Filing for bankruptcy can be an effective way to dig out from crushing debt. But there is, of course, a consequence of having your debt sharply reduced or completely discharged through either chapter 7 or chapter 13 bankruptcy. For example, your credit score will likely have fallen to a very low level, either before or during the bankruptcy.
The good news is that it is not a permanent situation. There are steps you can take immediately after filing for bankruptcy that will help you start rebuilding your credit.
How Long Will a Bankruptcy Be on My Credit Report?
A bankruptcy stays on your credit reports for either seven or 10 years, depending on whether you file for Chapter 7 or Chapter 13. But that does not mean you can't get credit until the bankruptcy is removed from your credit reports, nor does it mean that a bad credit score will be stuck at bad for all that time. Decisions you make from the day you file bankruptcy can help you rebuild your credit.
How Can I Start to Rebuild My Credit After Bankruptcy?
1. Pay Your Bills on Time
Paying your bills, such as mortgage or rent, is a powerful sign to lenders you may want to ask for a credit card or a loan in the future. Your bankruptcy is in the past, but how you manage your finances now tells a lender how you might behave in the future. Read more about how to get your rental payments reported to Experian so your rent can help you build credit.
2. Create a Budget
As part of your bankruptcy, you should have received counseling on how to better manage your credit. Creating a budget can help you stay on top of your spending and avoid taking on too much debt.
3. Keep up Your Student Loan Payments
If you had student loan debt, it was likely not discharged in bankruptcy. You are still expected to pay that back. This is now an opportunity to help rebuild your credit after the bankruptcy by making on-time payments. Establishing months of on-time payments will have a positive impact on your credit scores.
Can I Qualify for a New Credit Card After Bankruptcy?
One of the realities of how FICO® credit scores are calculated involves your track record in paying credit card bills on time, along with your credit card utilization ratio. But if you went through bankruptcy, you may have had all your credit card accounts closed down.
Don't worry, you are not shut out from having a credit card again. While you may initially find it hard to qualify for a standard credit card, you can likely qualify for a secured credit card.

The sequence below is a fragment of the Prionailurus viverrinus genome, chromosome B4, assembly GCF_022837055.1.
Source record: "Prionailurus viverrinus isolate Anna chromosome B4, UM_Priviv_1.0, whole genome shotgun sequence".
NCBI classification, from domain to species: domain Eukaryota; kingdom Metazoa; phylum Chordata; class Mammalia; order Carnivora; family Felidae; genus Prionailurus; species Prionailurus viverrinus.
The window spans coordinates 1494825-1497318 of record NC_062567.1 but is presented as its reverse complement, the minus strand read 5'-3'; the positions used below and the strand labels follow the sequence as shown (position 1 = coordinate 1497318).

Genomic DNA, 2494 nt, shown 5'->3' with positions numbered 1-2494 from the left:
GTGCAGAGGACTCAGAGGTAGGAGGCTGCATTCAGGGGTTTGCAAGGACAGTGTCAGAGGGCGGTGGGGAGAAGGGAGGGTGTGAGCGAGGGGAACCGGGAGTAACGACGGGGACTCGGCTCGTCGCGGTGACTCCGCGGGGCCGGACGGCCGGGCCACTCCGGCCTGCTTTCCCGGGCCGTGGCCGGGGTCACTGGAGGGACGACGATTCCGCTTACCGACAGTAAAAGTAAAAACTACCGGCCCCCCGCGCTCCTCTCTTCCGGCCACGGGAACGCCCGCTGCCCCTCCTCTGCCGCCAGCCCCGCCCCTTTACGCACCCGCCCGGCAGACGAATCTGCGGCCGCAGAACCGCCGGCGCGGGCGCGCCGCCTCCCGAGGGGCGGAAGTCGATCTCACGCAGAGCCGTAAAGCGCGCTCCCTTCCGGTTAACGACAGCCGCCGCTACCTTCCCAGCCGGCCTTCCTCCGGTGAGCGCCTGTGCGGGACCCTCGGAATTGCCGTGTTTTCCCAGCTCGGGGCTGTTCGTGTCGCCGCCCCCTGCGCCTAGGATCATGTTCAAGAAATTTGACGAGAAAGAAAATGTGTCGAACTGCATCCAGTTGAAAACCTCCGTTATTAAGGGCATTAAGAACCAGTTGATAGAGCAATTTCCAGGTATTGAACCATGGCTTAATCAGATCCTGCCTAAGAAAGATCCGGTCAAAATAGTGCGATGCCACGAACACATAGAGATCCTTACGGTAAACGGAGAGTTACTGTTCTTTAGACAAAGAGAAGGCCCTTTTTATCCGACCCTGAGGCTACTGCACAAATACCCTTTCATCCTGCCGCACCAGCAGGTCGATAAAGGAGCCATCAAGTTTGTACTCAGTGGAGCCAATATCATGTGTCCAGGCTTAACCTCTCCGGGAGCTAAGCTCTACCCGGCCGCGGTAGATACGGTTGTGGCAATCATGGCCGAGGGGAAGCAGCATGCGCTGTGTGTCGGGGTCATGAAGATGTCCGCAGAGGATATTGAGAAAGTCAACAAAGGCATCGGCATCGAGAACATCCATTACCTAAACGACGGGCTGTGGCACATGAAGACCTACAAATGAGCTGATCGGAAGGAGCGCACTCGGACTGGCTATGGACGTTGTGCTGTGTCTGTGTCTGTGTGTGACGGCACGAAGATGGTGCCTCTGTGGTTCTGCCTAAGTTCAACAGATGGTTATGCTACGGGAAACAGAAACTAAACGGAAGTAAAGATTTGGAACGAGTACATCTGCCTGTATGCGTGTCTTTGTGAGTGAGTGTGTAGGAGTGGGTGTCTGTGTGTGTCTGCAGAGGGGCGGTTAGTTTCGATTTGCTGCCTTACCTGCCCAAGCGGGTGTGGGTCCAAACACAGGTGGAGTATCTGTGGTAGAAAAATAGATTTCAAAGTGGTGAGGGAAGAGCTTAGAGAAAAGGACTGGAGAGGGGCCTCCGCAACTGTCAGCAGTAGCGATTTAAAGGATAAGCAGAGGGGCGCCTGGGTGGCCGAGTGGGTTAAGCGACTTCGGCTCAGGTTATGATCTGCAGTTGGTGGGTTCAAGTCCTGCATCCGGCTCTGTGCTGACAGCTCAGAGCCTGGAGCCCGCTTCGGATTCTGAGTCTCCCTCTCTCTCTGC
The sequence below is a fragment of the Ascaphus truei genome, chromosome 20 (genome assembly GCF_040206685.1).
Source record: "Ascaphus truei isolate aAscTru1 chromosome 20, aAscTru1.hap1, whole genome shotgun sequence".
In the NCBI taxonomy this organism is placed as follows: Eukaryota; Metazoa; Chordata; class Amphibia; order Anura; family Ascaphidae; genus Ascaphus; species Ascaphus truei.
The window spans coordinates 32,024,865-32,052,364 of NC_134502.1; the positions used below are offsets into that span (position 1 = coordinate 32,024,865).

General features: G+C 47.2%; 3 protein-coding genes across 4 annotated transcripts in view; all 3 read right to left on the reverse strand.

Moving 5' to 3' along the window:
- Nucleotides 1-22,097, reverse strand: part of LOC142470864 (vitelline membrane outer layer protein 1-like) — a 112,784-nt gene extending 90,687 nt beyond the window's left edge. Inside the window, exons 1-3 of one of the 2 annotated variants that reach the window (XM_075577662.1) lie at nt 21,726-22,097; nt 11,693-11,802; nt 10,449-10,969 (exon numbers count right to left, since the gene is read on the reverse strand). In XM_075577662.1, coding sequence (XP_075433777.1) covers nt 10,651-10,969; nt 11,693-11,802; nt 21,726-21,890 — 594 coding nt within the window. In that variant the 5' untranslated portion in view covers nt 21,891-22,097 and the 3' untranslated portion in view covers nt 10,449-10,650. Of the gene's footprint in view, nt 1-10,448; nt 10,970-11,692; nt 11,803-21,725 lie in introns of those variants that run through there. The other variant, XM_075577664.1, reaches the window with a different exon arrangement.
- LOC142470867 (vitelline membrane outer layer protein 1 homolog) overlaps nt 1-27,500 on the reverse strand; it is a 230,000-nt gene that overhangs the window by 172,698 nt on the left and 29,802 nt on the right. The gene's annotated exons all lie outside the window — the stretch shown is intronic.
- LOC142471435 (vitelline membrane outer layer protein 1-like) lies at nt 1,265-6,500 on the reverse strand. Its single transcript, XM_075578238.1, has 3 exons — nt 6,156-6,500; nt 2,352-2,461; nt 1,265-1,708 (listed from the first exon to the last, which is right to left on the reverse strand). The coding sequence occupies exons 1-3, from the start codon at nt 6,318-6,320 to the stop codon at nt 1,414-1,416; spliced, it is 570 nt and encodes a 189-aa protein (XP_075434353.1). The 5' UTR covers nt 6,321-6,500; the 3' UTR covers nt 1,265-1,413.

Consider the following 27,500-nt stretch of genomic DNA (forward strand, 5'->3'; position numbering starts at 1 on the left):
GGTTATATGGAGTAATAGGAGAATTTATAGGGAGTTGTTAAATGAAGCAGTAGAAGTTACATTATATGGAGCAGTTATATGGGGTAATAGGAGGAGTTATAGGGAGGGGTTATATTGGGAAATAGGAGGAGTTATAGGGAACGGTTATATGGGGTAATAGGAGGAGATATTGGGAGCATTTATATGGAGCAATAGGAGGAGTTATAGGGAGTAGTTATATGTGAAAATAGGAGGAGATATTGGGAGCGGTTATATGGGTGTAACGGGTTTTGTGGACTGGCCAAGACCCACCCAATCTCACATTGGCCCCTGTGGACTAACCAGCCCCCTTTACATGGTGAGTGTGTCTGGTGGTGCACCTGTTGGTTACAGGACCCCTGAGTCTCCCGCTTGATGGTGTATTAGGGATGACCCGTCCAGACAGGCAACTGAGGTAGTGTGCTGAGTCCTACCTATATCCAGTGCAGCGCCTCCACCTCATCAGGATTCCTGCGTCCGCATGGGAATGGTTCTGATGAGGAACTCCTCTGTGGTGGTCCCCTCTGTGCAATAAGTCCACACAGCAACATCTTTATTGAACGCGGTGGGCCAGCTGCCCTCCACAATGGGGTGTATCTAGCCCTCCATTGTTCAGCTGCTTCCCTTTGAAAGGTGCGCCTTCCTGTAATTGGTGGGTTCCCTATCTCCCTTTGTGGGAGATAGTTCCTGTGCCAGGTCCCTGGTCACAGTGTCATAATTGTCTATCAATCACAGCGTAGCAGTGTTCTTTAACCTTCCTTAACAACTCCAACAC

How Can a Secured Card Help Build Credit?
With a secured credit card, the issuer does not take on the risk of you overspending and not paying your bill. You must give the card issuer money up front, similar to a security deposit, and the spending limit on your secured card is typically limited to the amount of your deposit.
A secured credit card can be a smart way to build your credit after bankruptcy. You can't really get into trouble, as your spending is limited to your deposit. Using a secured card a few times a month, and then paying the entire bill each month will start to improve your "payment history" that accounts for 35% of your FICO® scores calculation.
When you find a secured credit card deal, confirm with the card issuer that your payment history will, in fact, be reported to the credit bureaus.
Can a Co-Signer Help Build Credit?
If family or friends have good credit, they may be able to indeed help you rebuild your credit after a bankruptcy.
One option is to ask someone with solid credit and income to be a co-signer for a credit card or loan. This is a big ask, as the co-signer is responsible for paying back your debts if you fall behind. Carefully consider whether you want to ask someone you are close to putting their good credit on the line for you.
Or you can be added as an authorized user on someone else's credit card account. Just be sure to check if that credit card issuer reports the account history for the authorized user to the credit bureaus. Not all do.
Can Loans Help Rebuild Credit After a Bankruptcy?
It's understandable if you're leery of taking on debt after a bankruptcy. However, if you manage the right kind of debt in the right way, you can help rebuild your credit.
You may want to look into a credit-builder loan. These loans are typically for small sums, say $500 or $1,000, with repayment terms of a year or two. The interest rate may be high—generally above 10%—but the total dollar amount of interest you owe will likely be a manageable sum with the big payoff of helping you build credit after a bankruptcy. For example, if you borrow $1,000 at 12% and repay it in one year, your total interest charges would be around $66.
Not all lenders offer credit-builder loans. You can search online for "credit builder loan," or check with local credit unions and community banks. Smaller lenders with ties to a community are typically more active in making these types of loans than big national banks.
Just be sure to double check that the lender will indeed report your payments to the credit bureaus. Showing you made on-time payments for a year or two, and that the loan was repaid in full, can be a great step in building your credit after a bankruptcy.